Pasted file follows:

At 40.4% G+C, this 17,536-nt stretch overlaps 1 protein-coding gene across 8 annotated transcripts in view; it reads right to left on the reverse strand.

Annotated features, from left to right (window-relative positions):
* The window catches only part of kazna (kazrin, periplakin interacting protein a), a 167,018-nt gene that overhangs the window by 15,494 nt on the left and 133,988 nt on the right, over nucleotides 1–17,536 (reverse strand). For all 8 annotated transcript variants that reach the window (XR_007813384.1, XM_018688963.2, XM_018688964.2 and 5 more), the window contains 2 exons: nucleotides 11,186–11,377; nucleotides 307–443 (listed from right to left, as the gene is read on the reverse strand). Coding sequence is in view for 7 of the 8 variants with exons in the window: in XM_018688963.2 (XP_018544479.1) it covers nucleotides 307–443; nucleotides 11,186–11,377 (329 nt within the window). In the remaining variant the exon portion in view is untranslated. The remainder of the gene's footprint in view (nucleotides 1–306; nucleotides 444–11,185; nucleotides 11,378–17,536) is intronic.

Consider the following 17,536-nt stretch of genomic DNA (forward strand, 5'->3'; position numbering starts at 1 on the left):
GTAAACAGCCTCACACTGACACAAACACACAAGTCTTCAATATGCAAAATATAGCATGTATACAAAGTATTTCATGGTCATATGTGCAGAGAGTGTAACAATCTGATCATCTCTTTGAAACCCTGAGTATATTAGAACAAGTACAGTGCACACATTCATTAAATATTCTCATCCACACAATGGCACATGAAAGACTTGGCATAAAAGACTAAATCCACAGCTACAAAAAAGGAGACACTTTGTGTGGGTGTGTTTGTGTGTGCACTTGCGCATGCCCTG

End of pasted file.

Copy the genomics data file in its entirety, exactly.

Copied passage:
At 40.4% G+C, this 17,536-nt stretch overlaps 1 protein-coding gene across 8 annotated transcripts in view; it reads right to left on the reverse strand.

Annotated features, from left to right (window-relative positions):
* The window catches only part of kazna (kazrin, periplakin interacting protein a), a 167,018-nt gene that overhangs the window by 15,494 nt on the left and 133,988 nt on the right, over nucleotides 1–17,536 (reverse strand). For all 8 annotated transcript variants that reach the window (XR_007813384.1, XM_018688963.2, XM_018688964.2 and 5 more), the window contains 2 exons: nucleotides 11,186–11,377; nucleotides 307–443 (listed from right to left, as the gene is read on the reverse strand). Coding sequence is in view for 7 of the 8 variants with exons in the window: in XM_018688963.2 (XP_018544479.1) it covers nucleotides 307–443; nucleotides 11,186–11,377 (329 nt within the window). In the remaining variant the exon portion in view is untranslated. The remainder of the gene's footprint in view (nucleotides 1–306; nucleotides 444–11,185; nucleotides 11,378–17,536) is intronic.

Consider the following 17,536-nt stretch of genomic DNA (forward strand, 5'->3'; position numbering starts at 1 on the left):
GTAAACAGCCTCACACTGACACAAACACACAAGTCTTCAATATGCAAAATATAGCATGTATACAAAGTATTTCATGGTCATATGTGCAGAGAGTGTAACAATCTGATCATCTCTTTGAAACCCTGAGTATATTAGAACAAGTACAGTGCACACATTCATTAAATATTCTCATCCACACAATGGCACATGAAAGACTTGGCATAAAAGACTAAATCCACAGCTACAAAAAAGGAGACACTTTGTGTGGGTGTGTTTGTGTGTGCACTTGCGCATGCCCTG